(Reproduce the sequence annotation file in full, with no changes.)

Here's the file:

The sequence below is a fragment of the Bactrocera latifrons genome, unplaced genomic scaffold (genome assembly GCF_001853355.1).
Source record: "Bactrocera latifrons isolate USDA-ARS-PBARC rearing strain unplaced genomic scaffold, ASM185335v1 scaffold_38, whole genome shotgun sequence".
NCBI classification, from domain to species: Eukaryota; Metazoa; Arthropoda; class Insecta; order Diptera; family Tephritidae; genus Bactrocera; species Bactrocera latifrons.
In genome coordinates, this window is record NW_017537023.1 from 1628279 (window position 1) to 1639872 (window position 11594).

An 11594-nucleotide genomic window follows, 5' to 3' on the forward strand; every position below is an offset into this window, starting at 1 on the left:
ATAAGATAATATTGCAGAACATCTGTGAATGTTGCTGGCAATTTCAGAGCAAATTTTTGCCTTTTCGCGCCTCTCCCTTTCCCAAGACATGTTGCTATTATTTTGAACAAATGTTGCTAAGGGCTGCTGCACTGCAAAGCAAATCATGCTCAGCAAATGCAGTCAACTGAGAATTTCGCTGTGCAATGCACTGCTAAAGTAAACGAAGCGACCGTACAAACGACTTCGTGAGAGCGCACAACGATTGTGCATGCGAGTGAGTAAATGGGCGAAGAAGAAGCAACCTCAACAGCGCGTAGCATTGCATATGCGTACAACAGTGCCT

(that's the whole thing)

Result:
The sequence below is a fragment of the Bactrocera latifrons genome, unplaced genomic scaffold (genome assembly GCF_001853355.1).
Source record: "Bactrocera latifrons isolate USDA-ARS-PBARC rearing strain unplaced genomic scaffold, ASM185335v1 scaffold_38, whole genome shotgun sequence".
NCBI classification, from domain to species: Eukaryota; Metazoa; Arthropoda; class Insecta; order Diptera; family Tephritidae; genus Bactrocera; species Bactrocera latifrons.
In genome coordinates, this window is record NW_017537023.1 from 1628279 (window position 1) to 1639872 (window position 11594).

An 11594-nucleotide genomic window follows, 5' to 3' on the forward strand; every position below is an offset into this window, starting at 1 on the left:
ATAAGATAATATTGCAGAACATCTGTGAATGTTGCTGGCAATTTCAGAGCAAATTTTTGCCTTTTCGCGCCTCTCCCTTTCCCAAGACATGTTGCTATTATTTTGAACAAATGTTGCTAAGGGCTGCTGCACTGCAAAGCAAATCATGCTCAGCAAATGCAGTCAACTGAGAATTTCGCTGTGCAATGCACTGCTAAAGTAAACGAAGCGACCGTACAAACGACTTCGTGAGAGCGCACAACGATTGTGCATGCGAGTGAGTAAATGGGCGAAGAAGAAGCAACCTCAACAGCGCGTAGCATTGCATATGCGTACAACAGTGCCT